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Spectrum auction makes for strange bedfellows

AT&T and Verizon, the Nos. 1 and 2 wireless providers in America, are always going at one another in the name of business and competition. They’ll surely be rivals once we get closer to the 2008 spectrum auction; the results could determine the No. 1 carrier in America for years to come. Unless, of course, it goes to another party. Since this hypothetical third (or fourth or fifth) party threatens both of them, it would make sense for them to combine forces and eliminate it and then deal with the fallout among themselves. This is exactly why we hate this huge corporate mindset. We truly believe that the spectrum is better off in independent hands.

Anyway, AT&T fired back at Google’s request for open access requirements for the 700 MHz spectrum auction:

Yesterday, AT&T weighed in. In a letter to the FCC, AT&T said Google’s “eleventh hour request” was self-serving because it would encumber licenses in the forthcoming auction “with a laundry list of intrusive ‘open access’ requirements that would, perhaps, entice Google to participate in the auction. By its own admission, Google’s request is intended to diminish the value of those licenses, thus preventing wireless service providers such as AT&T from bidding on them and clearing the path for Google to obtain them at below-market rates.”

Okay, we see AT&T’s point — to an extent. Google wants these requirements, and then would use those requirements to its advantage by buying it on the cheap. Well, isn’t that the same thing, in essence, that AT&T and Verizon are doing, minus the “on the cheap” part? They’re trying to not have these rules imposed so that they can use those rules to its advantage and buy the spectrum.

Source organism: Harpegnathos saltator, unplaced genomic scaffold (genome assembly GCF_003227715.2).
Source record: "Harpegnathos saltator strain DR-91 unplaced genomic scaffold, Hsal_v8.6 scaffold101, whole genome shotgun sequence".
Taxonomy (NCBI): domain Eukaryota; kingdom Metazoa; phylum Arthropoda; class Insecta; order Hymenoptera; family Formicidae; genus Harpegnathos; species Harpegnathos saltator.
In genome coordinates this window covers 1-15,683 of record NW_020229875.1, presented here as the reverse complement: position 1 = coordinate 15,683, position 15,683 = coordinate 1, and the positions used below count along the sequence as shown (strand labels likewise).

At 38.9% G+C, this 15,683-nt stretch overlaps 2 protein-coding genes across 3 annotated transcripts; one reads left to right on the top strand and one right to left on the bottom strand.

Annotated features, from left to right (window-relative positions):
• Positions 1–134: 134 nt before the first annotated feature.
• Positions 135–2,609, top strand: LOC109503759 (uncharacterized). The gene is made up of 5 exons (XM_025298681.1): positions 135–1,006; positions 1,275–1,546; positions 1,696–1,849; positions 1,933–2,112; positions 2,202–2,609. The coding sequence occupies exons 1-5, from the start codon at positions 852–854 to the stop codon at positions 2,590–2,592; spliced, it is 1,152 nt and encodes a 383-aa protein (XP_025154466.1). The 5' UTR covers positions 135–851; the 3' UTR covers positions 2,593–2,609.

Once again, it’s the doublespeak of the corporate world. They don’t want Google in, so they accuse Google of doing exactly what they themselves are doing in order to win the auction. We’re actually quite surprised that Google hasn’t released a statement on this issue.

The only place we see AT&T having a point is the “below market rates” portion. Yes, Verizon and AT&T want certain regulations in place — or certain regulations not in place — so that they can win the auction and use the spectrum to build their respective companies. But these rules they want would not drop the price of the spectrum; the big two would still be bidding against each other. However, with the open-access regulation, the value of the spectrum would be lessened in the eyes of Verizon and AT&T, which means its lessened as a whole.

However, if Google obtains this spectrum at a below-market rate, wouldn’t they be able to provide access to the spectrum at a much cheaper rate? That’s how we see it, though we’ve been blinded by business dealings like this before. Still, to us it makes a lot more sense to hand it to a third party and see what comes of it. Worse case is that it goes back up for auction, at which time the major carriers will have a much stronger case.

[Computer Business Review]